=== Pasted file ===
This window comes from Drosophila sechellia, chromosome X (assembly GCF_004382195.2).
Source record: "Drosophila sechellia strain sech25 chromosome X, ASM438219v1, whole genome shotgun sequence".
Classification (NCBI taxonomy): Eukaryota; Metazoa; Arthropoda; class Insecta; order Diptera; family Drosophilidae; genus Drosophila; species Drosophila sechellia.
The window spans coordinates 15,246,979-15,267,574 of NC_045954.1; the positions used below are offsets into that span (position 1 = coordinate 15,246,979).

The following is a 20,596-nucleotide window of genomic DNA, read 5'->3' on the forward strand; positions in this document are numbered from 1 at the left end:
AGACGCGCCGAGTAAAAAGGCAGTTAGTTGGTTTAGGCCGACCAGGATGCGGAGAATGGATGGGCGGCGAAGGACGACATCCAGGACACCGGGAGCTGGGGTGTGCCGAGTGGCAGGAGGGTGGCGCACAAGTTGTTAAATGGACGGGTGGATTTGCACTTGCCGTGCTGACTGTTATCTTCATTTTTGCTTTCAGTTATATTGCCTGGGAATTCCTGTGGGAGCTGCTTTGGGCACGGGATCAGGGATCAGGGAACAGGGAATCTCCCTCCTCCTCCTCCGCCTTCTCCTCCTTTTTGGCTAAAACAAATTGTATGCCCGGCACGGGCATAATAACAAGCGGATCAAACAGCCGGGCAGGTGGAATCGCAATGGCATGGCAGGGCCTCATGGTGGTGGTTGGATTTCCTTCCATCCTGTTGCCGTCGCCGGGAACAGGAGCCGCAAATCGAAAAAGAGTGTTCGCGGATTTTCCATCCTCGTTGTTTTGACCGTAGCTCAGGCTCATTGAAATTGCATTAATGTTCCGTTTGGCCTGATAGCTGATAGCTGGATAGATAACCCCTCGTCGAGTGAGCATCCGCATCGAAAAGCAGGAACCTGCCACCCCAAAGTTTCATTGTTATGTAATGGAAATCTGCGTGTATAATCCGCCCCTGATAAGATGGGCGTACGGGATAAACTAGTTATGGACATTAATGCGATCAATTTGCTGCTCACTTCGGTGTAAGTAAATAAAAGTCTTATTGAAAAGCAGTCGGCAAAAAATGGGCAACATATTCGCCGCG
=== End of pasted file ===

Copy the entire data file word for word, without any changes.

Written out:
This window comes from Drosophila sechellia, chromosome X (assembly GCF_004382195.2).
Source record: "Drosophila sechellia strain sech25 chromosome X, ASM438219v1, whole genome shotgun sequence".
Classification (NCBI taxonomy): Eukaryota; Metazoa; Arthropoda; class Insecta; order Diptera; family Drosophilidae; genus Drosophila; species Drosophila sechellia.
The window spans coordinates 15,246,979-15,267,574 of NC_045954.1; the positions used below are offsets into that span (position 1 = coordinate 15,246,979).

The following is a 20,596-nucleotide window of genomic DNA, read 5'->3' on the forward strand; positions in this document are numbered from 1 at the left end:
AGACGCGCCGAGTAAAAAGGCAGTTAGTTGGTTTAGGCCGACCAGGATGCGGAGAATGGATGGGCGGCGAAGGACGACATCCAGGACACCGGGAGCTGGGGTGTGCCGAGTGGCAGGAGGGTGGCGCACAAGTTGTTAAATGGACGGGTGGATTTGCACTTGCCGTGCTGACTGTTATCTTCATTTTTGCTTTCAGTTATATTGCCTGGGAATTCCTGTGGGAGCTGCTTTGGGCACGGGATCAGGGATCAGGGAACAGGGAATCTCCCTCCTCCTCCTCCGCCTTCTCCTCCTTTTTGGCTAAAACAAATTGTATGCCCGGCACGGGCATAATAACAAGCGGATCAAACAGCCGGGCAGGTGGAATCGCAATGGCATGGCAGGGCCTCATGGTGGTGGTTGGATTTCCTTCCATCCTGTTGCCGTCGCCGGGAACAGGAGCCGCAAATCGAAAAAGAGTGTTCGCGGATTTTCCATCCTCGTTGTTTTGACCGTAGCTCAGGCTCATTGAAATTGCATTAATGTTCCGTTTGGCCTGATAGCTGATAGCTGGATAGATAACCCCTCGTCGAGTGAGCATCCGCATCGAAAAGCAGGAACCTGCCACCCCAAAGTTTCATTGTTATGTAATGGAAATCTGCGTGTATAATCCGCCCCTGATAAGATGGGCGTACGGGATAAACTAGTTATGGACATTAATGCGATCAATTTGCTGCTCACTTCGGTGTAAGTAAATAAAAGTCTTATTGAAAAGCAGTCGGCAAAAAATGGGCAACATATTCGCCGCG